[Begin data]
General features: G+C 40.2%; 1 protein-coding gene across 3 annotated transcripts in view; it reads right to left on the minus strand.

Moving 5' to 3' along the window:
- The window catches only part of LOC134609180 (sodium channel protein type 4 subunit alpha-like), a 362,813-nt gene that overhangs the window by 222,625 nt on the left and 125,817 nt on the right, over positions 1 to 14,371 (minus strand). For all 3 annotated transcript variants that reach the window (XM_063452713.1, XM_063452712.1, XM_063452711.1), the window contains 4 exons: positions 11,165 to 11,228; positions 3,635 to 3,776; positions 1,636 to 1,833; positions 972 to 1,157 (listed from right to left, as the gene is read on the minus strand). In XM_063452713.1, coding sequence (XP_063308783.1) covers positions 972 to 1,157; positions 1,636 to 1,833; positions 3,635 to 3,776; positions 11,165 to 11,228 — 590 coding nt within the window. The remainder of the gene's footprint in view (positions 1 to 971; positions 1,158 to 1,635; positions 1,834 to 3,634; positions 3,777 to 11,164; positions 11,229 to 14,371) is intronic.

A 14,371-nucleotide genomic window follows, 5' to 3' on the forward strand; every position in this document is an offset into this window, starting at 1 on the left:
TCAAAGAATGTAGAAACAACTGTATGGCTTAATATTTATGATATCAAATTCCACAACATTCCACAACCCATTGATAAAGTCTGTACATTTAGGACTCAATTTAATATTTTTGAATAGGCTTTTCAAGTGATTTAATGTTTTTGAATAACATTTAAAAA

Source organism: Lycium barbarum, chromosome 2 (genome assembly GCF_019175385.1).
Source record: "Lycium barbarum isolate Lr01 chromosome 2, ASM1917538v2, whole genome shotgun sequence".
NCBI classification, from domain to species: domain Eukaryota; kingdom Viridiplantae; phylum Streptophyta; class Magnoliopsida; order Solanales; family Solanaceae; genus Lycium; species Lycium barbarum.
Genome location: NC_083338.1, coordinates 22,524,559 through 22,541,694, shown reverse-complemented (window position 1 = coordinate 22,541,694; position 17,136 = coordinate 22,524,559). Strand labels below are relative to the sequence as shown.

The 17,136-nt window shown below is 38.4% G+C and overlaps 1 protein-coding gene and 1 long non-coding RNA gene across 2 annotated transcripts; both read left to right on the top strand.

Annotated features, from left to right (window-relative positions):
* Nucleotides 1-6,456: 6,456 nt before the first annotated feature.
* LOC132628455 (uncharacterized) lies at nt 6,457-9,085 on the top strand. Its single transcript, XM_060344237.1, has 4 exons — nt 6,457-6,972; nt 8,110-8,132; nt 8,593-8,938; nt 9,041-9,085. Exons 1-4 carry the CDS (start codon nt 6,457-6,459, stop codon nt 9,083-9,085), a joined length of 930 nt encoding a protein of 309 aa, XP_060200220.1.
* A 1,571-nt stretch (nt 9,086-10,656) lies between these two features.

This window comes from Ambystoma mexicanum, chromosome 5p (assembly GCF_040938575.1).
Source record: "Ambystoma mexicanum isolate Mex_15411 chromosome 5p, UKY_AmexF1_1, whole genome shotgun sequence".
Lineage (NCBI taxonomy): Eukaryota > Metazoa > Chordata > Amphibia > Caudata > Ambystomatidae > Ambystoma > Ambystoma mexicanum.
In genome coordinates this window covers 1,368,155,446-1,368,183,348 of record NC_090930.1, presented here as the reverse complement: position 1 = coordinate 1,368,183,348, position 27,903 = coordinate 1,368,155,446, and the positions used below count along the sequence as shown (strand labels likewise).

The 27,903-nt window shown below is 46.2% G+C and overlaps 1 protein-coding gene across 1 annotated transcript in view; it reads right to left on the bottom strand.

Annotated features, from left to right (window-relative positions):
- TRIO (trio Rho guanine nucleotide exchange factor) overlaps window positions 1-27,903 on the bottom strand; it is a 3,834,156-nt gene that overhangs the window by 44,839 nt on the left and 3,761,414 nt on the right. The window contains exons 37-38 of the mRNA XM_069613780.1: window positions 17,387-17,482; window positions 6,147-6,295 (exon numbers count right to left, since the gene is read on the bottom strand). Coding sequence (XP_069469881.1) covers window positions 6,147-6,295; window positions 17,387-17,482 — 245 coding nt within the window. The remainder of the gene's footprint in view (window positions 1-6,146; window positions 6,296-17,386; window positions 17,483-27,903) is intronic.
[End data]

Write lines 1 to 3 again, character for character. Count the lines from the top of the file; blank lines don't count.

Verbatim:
General features: G+C 40.2%; 1 protein-coding gene across 3 annotated transcripts in view; it reads right to left on the minus strand.

Moving 5' to 3' along the window:
- The window catches only part of LOC134609180 (sodium channel protein type 4 subunit alpha-like), a 362,813-nt gene that overhangs the window by 222,625 nt on the left and 125,817 nt on the right, over positions 1 to 14,371 (minus strand). For all 3 annotated transcript variants that reach the window (XM_063452713.1, XM_063452712.1, XM_063452711.1), the window contains 4 exons: positions 11,165 to 11,228; positions 3,635 to 3,776; positions 1,636 to 1,833; positions 972 to 1,157 (listed from right to left, as the gene is read on the minus strand). In XM_063452713.1, coding sequence (XP_063308783.1) covers positions 972 to 1,157; positions 1,636 to 1,833; positions 3,635 to 3,776; positions 11,165 to 11,228 — 590 coding nt within the window. The remainder of the gene's footprint in view (positions 1 to 971; positions 1,158 to 1,635; positions 1,834 to 3,634; positions 3,777 to 11,164; positions 11,229 to 14,371) is intronic.